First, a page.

I wanted to take the clutch off of the motor and move it to the jackshaft so the motor would be more narrow, not for a twin engines set up.
 
5

5-7HEAVEN

Guest
Bernie, you are so correct!

:cool:Jesus H. Christ, Bernie!

you're absolutely correct!

since the engine has a 4.15:1 gear reduction and a centrifugal clutch generally opens at 2000rpm, the engine would have to rev to 8,300rpm to actuate the clutch on the jackshaft!:eek:

in other words, the rear wheel sprocket would NEVER ever spin!

THANKS! for your insight. it saved me time, $$ and effort. i was so close to buying two COMET jackshaft clutches on ebay.($100+)

okay, no centrifugal clutch for my twin engine project, but i need to work on my pullstart mechanism instead.

i WAS gonna relocate both clutch levers to the downpost if i could utilize the centrifugal clutches. now they need to stay on the handlebars.

Myron
 
A

Alaskavan

Guest
Hi 5-7. This is off topic and I'll try to keep it short. I've been studying gear ratios, jack shafts, torque converter's etc. I've read a bunch of your posts. I think the germ of an idea is starting to emerge. This may be way cool, but I'm going to let it ferment a bit before sharing. Anyway, thanks for your knowledge.
Aw. To heck with it. I'll post it in general so people can tell me why it won't work.
 
O

Old Dude

Guest
Newbie, 1st post.

I have been pondering an idea that would ideally allow driving the pedal crank with the motor, and still retain full pedal function with the motor off. One could still use the pedals as a foot rest while motoring. Also allow a geared rear wheel hub to function.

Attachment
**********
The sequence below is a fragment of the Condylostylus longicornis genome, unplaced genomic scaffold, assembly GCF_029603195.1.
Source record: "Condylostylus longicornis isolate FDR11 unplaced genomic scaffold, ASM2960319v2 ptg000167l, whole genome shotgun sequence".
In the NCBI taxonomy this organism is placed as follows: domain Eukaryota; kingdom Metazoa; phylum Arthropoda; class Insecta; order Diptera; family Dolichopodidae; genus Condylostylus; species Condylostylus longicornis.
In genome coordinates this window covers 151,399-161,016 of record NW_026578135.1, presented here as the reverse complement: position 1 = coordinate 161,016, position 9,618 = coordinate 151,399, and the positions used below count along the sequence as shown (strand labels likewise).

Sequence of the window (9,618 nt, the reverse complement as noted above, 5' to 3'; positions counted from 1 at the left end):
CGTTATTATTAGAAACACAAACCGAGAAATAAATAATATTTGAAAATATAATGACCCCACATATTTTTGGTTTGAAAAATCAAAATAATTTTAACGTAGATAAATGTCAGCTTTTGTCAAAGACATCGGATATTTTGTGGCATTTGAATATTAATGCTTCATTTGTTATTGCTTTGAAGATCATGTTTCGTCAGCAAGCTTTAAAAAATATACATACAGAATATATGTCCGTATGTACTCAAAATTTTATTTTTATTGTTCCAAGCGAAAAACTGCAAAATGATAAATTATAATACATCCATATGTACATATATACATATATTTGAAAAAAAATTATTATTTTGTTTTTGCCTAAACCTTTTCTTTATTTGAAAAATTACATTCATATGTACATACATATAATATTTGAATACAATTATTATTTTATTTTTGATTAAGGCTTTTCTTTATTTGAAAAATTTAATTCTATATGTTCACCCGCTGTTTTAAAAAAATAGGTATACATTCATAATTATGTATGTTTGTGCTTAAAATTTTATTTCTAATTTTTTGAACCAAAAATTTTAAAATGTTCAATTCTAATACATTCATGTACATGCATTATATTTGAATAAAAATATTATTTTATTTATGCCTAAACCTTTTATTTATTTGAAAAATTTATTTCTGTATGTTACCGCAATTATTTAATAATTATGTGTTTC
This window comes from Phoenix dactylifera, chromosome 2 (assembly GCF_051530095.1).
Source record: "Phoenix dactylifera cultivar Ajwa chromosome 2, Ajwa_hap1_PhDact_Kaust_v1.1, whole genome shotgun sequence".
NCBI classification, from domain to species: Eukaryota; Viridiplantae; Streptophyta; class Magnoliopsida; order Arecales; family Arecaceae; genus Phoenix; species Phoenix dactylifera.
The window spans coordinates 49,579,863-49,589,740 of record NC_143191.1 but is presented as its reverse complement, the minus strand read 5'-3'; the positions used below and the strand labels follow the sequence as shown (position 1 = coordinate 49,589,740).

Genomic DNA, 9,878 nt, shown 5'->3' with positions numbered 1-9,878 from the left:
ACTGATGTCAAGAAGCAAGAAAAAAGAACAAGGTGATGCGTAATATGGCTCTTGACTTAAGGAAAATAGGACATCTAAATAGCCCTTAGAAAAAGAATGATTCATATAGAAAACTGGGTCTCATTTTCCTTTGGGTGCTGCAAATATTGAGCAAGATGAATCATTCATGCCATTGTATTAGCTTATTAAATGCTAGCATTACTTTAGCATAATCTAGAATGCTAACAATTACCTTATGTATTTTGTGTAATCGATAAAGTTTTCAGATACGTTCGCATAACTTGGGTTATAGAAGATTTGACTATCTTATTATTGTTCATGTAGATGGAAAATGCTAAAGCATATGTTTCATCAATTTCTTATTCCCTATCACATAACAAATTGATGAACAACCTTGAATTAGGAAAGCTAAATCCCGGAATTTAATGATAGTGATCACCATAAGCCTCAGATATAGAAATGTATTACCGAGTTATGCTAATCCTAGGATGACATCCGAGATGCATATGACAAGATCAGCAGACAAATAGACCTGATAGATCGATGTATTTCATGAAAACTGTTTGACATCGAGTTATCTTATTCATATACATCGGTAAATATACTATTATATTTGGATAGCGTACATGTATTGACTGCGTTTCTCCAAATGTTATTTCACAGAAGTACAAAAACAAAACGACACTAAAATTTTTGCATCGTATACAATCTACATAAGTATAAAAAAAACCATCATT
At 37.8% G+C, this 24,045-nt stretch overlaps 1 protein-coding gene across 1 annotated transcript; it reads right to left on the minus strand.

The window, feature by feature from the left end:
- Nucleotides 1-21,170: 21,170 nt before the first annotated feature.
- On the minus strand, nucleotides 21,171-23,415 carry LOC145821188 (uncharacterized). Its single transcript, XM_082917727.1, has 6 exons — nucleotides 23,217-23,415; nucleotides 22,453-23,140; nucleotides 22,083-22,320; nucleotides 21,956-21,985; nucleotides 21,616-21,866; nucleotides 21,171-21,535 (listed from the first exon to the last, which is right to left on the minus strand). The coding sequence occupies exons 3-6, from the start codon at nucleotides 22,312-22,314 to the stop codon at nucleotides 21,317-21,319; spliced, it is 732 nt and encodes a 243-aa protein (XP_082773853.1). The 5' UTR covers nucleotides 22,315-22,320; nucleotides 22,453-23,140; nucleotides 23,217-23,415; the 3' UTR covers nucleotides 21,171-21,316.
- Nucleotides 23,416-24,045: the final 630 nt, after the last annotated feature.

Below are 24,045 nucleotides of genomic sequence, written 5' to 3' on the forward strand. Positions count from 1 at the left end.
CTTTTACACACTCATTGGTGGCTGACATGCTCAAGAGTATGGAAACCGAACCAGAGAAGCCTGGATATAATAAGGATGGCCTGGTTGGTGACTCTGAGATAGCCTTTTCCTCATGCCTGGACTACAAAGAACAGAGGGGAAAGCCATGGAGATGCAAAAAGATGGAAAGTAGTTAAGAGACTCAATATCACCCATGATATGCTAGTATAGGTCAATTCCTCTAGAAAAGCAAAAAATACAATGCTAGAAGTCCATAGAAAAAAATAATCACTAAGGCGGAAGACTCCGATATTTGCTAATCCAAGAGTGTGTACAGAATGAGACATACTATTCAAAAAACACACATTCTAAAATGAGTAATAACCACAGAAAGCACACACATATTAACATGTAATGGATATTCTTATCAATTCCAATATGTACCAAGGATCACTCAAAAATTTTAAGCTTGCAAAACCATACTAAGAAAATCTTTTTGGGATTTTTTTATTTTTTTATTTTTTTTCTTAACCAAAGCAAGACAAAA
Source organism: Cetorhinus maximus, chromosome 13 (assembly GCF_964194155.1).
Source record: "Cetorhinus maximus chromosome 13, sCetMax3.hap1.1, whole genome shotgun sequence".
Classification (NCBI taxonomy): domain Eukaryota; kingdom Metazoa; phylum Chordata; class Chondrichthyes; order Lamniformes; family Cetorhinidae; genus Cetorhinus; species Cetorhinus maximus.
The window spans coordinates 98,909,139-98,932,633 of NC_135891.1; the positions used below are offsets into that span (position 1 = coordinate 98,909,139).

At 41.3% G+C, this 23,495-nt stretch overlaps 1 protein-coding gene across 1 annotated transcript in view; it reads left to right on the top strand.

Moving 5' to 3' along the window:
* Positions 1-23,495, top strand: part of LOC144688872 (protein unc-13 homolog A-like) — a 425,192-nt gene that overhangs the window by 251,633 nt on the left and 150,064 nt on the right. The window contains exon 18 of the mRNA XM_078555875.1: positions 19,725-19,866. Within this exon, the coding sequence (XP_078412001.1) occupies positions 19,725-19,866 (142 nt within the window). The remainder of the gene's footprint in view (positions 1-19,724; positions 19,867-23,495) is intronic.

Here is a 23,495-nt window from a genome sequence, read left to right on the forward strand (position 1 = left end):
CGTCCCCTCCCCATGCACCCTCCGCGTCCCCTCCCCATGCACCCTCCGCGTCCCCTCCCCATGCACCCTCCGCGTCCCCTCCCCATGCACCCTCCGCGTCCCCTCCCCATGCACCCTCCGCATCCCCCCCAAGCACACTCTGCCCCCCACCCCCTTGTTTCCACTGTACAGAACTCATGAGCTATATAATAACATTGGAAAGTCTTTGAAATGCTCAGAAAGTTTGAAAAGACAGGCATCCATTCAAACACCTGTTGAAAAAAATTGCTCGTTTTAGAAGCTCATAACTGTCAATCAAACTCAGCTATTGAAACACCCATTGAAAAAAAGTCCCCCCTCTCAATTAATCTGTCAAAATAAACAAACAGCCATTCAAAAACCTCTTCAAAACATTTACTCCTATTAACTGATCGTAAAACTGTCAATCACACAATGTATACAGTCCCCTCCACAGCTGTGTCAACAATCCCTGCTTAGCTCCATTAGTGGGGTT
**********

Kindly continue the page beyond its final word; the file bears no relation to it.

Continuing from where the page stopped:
I stumbled across another forum where a forum member made a vague reference to driving thru the crank. It turned out to be a jackshaft arrangement. Looked like it would work but not the solution I was hoping for.

Having a lot less life ahead of me than behind me Ive come to the conclusion that there arn't to many original ideas out there. If you can think of it, odds are someone somewhere already has. So I'm going to share my idea in hopes someone on the forum will have heard of or seen it done....or do it and share with the group.

Basic parts: 3pc crank, main shaft modified are retooled to accept a sprag clutch/bearing on one end and a bearing of the same OD on the other end.
(Because of load torque it may prove necessary to use two sprag's and omit the bearing)

This assembly is inserted in to a hollow outer shaft. Each end of this outer
shaft is fitted with a bearing. This whole assembly is inserted into
the existing bike crank cylinder. (about 2" ID) The "drive sprockets" left motor, and
right wheel, go on the outer hollow shaft and the pedals on the inner crank
shaft. (Where they were originally) It will help to draw this as you visualize it in your mind. Also google "Sprag" clutch if your unfamilar with them.

I have no doubt this scheme will work, but fitting it into the existing crank cylinder might be impossible. Kinda like 10lbs of stuff in a 5lb bag.
A new larger crank cylinder could be fitted to the bike in place of the original.

The rights to this idea (If it is original) belong to this forum and its members, to refine, expand, improve or change for the use and sharing of all on the forum.

Their are some clever guys on this forum, so hash it out guys.

BernieP, the "Old Dude"